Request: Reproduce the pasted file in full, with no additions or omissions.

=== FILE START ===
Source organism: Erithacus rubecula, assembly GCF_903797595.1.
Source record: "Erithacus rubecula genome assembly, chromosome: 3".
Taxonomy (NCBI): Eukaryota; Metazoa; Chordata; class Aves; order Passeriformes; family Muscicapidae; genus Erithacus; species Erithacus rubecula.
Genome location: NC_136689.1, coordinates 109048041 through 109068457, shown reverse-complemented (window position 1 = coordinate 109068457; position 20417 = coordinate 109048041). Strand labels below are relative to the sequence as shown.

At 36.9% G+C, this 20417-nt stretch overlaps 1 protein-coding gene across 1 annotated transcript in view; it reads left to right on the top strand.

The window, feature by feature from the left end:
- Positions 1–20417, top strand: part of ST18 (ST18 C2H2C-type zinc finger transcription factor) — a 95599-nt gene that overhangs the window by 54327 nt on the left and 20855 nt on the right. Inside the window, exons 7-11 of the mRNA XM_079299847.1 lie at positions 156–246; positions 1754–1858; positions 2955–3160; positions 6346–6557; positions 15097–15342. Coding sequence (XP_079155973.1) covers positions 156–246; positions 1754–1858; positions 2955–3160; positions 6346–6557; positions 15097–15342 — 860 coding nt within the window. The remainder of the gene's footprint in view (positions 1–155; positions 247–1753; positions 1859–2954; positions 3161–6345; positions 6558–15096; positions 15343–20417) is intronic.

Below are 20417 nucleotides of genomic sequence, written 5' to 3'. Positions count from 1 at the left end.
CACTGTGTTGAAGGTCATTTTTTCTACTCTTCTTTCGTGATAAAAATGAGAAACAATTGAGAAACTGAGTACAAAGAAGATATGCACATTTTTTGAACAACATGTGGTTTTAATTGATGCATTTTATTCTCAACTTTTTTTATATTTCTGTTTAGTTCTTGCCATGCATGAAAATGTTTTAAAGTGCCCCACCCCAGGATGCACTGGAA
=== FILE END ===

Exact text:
Source organism: Erithacus rubecula, assembly GCF_903797595.1.
Source record: "Erithacus rubecula genome assembly, chromosome: 3".
Taxonomy (NCBI): Eukaryota; Metazoa; Chordata; class Aves; order Passeriformes; family Muscicapidae; genus Erithacus; species Erithacus rubecula.
Genome location: NC_136689.1, coordinates 109048041 through 109068457, shown reverse-complemented (window position 1 = coordinate 109068457; position 20417 = coordinate 109048041). Strand labels below are relative to the sequence as shown.

At 36.9% G+C, this 20417-nt stretch overlaps 1 protein-coding gene across 1 annotated transcript in view; it reads left to right on the top strand.

The window, feature by feature from the left end:
- Positions 1–20417, top strand: part of ST18 (ST18 C2H2C-type zinc finger transcription factor) — a 95599-nt gene that overhangs the window by 54327 nt on the left and 20855 nt on the right. Inside the window, exons 7-11 of the mRNA XM_079299847.1 lie at positions 156–246; positions 1754–1858; positions 2955–3160; positions 6346–6557; positions 15097–15342. Coding sequence (XP_079155973.1) covers positions 156–246; positions 1754–1858; positions 2955–3160; positions 6346–6557; positions 15097–15342 — 860 coding nt within the window. The remainder of the gene's footprint in view (positions 1–155; positions 247–1753; positions 1859–2954; positions 3161–6345; positions 6558–15096; positions 15343–20417) is intronic.

Below are 20417 nucleotides of genomic sequence, written 5' to 3'. Positions count from 1 at the left end.
CACTGTGTTGAAGGTCATTTTTTCTACTCTTCTTTCGTGATAAAAATGAGAAACAATTGAGAAACTGAGTACAAAGAAGATATGCACATTTTTTGAACAACATGTGGTTTTAATTGATGCATTTTATTCTCAACTTTTTTTATATTTCTGTTTAGTTCTTGCCATGCATGAAAATGTTTTAAAGTGCCCCACCCCAGGATGCACTGGAA